Just Say It: Talking Out Loud about Sex
“Erotic life is complex, and talking about it can be awkward and scary. Without the skills to communicate about sex, a relationship will likely become disconnected, frustrating, and even downright boring!” “Finding and Revealing Your Sexual Self: A Guide to Communicating About Sex,” by Libby Bennett & Ginger Holczer.
A few weeks ago, I mentioned that I would address the complex subject of communication and sex. I think most of us can agree that there are a multitude of reasons why talking about sex is hard. Before beginning this multi-week series, I’d like to challenge a widespread myth about sex and communication: the myth that communicating about sex ruins it because it sabotages spontaneity. I’ll also highlight some of the benefits of communicating about sex in a variety of contexts.
First, I don’t think it is spontaneity we’re protecting through non-communication: I believe we’re protecting ourselves from feeling vulnerable. More on this next week.
Second, for those of us who are no longer turbo-charged on hormones, get real! There isn’t much about sex that is spontaneous! It is good, honest, clear communication about our likes, dislikes, our changing bodies, turn-ons, turn-offs—that makes sex spark beyond the hormone-laden years. It is being mindful about planning sexual time together and showing up engaged and open to one another. Most importantly, it is consciously choosing—as a priority—to remain sexual and connected that makes sex continue to work for individuals and long-term couples.
The following are a few of the many good reasons to learn to talk about sex—whether you are with a long-time partner or dating:
· Communication is an essential part of any relationship—without it, we can feel separate from our beloveds and new partners;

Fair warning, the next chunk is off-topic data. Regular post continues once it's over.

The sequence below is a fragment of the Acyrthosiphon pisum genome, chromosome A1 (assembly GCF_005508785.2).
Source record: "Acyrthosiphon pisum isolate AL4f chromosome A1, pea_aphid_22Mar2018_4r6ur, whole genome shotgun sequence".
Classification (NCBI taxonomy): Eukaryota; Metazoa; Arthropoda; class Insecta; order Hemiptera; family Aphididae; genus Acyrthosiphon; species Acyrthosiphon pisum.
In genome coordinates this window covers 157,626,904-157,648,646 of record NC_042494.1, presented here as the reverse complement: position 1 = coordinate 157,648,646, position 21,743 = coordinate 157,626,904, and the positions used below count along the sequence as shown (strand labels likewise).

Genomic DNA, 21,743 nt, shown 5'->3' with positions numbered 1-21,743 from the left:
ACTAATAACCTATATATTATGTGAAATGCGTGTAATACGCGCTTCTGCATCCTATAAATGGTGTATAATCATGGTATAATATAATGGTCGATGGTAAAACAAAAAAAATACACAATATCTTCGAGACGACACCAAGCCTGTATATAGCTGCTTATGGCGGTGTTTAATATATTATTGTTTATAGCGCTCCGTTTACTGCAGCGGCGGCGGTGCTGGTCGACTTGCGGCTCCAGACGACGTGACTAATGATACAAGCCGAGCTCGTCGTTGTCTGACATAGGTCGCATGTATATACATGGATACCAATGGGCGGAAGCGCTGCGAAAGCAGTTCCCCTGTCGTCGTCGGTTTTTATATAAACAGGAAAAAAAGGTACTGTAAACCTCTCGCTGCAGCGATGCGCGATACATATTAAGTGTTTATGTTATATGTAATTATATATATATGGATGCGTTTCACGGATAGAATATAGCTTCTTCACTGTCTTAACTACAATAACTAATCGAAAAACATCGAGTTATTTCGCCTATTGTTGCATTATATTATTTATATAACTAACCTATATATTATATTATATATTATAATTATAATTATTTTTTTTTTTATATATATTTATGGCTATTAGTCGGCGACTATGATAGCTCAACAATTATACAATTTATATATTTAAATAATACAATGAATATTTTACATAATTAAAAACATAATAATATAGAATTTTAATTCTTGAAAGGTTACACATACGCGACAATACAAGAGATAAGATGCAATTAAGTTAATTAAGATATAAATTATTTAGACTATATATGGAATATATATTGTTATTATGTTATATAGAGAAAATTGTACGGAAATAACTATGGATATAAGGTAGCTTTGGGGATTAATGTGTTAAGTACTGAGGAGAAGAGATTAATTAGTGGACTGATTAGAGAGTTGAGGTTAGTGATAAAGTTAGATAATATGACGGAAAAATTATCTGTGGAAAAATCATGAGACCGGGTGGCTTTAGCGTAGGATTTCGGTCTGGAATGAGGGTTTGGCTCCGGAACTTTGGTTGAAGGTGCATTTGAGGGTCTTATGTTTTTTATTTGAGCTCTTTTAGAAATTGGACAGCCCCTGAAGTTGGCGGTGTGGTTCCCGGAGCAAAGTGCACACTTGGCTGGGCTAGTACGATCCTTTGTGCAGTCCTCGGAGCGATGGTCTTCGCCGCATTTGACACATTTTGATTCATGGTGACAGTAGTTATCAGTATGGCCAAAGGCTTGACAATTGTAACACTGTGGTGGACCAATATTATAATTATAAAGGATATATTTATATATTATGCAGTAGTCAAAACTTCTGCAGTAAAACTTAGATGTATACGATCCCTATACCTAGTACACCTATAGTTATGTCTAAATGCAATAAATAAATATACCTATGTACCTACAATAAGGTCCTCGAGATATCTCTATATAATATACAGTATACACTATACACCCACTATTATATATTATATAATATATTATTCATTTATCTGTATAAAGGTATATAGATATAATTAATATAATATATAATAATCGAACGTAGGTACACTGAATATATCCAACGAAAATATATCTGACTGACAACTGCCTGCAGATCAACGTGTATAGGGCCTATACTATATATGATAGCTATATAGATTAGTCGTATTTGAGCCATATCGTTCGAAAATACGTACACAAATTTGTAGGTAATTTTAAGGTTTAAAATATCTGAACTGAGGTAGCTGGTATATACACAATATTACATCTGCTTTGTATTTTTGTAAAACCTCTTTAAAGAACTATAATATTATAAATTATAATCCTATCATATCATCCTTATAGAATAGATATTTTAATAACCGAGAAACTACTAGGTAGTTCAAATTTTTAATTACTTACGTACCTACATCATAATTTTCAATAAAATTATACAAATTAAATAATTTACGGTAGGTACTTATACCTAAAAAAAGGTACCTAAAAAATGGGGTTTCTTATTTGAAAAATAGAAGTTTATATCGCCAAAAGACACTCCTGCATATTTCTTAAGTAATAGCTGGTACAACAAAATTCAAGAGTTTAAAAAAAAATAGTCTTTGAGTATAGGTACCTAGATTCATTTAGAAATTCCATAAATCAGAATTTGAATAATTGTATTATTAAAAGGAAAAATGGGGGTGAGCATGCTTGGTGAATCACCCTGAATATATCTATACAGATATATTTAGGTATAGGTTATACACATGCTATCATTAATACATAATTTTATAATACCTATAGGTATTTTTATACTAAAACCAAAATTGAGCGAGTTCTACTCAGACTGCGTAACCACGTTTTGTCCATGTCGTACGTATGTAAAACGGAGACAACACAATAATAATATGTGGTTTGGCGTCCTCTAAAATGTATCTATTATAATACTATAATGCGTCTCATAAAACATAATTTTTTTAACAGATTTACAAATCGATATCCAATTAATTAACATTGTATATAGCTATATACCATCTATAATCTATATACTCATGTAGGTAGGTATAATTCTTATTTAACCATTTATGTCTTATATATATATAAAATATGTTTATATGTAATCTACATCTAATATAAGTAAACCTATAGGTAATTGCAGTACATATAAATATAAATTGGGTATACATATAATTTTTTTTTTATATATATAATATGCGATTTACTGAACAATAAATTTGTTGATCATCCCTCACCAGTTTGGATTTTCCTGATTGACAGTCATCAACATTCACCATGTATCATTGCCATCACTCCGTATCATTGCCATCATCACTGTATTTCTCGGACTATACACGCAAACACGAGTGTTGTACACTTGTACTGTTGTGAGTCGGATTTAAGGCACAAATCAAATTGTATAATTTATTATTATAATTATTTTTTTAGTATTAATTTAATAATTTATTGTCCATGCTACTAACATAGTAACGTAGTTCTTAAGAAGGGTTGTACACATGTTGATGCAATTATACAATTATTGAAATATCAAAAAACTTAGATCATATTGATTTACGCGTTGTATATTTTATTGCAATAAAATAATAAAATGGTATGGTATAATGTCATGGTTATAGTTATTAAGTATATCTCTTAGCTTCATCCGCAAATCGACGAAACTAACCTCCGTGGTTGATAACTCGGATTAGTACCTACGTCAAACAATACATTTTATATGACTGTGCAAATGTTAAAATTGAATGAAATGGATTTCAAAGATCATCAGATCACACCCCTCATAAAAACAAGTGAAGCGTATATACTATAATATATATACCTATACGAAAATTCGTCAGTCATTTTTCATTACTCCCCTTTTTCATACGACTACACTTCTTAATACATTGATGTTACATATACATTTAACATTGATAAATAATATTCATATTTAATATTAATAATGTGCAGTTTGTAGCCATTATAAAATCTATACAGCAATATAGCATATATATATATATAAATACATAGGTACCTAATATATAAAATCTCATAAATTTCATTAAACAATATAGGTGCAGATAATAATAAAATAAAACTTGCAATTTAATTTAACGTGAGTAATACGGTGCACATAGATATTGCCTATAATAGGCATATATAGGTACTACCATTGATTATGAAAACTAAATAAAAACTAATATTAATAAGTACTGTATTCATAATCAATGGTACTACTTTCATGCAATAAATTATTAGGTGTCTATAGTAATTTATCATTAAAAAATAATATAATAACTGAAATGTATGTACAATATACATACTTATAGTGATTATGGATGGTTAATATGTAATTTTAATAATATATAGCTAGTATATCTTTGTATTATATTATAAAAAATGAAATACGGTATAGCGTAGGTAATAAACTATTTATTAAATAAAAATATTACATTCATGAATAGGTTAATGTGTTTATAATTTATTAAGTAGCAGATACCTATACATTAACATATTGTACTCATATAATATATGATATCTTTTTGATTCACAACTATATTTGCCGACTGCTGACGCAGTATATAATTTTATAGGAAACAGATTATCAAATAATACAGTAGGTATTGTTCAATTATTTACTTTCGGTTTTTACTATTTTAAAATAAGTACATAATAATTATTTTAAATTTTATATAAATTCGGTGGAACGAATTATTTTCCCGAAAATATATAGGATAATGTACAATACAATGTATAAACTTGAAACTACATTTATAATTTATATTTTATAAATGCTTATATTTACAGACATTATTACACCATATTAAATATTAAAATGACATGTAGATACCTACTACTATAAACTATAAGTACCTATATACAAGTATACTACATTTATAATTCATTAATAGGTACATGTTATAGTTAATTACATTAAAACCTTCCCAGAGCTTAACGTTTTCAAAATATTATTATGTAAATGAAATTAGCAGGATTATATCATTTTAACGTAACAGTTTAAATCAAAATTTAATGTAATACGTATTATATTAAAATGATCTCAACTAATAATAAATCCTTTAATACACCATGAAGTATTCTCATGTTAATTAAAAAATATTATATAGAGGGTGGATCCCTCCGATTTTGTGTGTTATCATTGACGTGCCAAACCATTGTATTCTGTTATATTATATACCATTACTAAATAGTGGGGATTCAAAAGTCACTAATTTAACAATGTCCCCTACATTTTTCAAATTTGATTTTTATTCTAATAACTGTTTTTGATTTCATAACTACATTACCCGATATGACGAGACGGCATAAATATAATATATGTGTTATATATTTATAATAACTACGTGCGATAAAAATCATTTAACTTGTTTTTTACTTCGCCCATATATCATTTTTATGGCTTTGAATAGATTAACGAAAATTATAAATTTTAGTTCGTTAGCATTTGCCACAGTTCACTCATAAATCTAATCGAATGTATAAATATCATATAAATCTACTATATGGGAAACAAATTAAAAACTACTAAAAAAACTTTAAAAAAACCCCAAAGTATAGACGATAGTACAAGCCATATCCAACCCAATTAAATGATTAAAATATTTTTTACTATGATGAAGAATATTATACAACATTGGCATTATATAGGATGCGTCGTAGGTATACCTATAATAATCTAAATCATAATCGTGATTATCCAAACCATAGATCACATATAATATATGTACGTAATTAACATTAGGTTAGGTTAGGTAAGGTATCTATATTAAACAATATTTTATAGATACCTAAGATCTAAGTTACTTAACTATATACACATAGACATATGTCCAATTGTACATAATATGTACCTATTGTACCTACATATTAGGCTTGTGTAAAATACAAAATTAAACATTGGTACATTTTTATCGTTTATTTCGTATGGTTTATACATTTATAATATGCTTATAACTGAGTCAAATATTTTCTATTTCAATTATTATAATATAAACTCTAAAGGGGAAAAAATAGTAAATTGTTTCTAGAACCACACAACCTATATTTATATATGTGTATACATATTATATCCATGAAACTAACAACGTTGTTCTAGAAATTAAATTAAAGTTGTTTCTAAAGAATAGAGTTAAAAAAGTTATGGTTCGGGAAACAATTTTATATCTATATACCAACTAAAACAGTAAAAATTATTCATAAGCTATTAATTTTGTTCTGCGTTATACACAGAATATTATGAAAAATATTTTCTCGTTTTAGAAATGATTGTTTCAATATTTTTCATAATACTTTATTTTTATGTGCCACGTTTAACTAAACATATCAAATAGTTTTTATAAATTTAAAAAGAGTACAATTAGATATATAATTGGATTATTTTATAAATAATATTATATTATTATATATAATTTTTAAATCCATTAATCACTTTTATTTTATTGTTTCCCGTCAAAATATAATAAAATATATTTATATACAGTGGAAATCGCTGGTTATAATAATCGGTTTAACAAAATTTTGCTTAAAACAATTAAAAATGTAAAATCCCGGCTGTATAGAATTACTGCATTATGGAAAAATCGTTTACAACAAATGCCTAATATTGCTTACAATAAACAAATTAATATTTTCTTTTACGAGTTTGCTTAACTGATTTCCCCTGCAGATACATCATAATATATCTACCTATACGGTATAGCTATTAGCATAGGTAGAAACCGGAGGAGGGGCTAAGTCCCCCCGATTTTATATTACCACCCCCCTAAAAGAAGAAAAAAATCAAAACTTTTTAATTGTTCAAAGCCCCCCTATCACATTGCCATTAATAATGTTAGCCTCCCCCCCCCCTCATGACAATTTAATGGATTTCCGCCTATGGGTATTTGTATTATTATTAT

· Talking about sex fosters greater self-awareness;
· We are more likely to get our needs and desires met if we can ask for what we like/want; communication is a sign of self-care and self-respect;
· We’re more likely to meet our partner’s needs if we can listen with open hearts;
· We’re less likely to tolerate behavior/situations we don’t like;
· We’re more likely to protect ourselves by insisting on safer sex conversations and practices if we are comfortable communicating about sex;
· When you get past the awkward, talking about sex with your partner can be a total turn-on!
I’m looking forward to delving into this fascinating and complex subject over the next few weeks. If you’re interested in diving in more fully, I highly recommend the book I mentioned above, “Finding and Revealing Your Sexual Self: A Guide to Communicating About Sex,” by Libby Bennett & Ginger Holczer.
Accepting that there are very good reasons to talk about sex can be a great first step to gaining comfort in doing so. Join me next week as I explore common barriers to good sexual communication; in coming weeks, I’ll discuss ways to break down communication barriers and open the lines.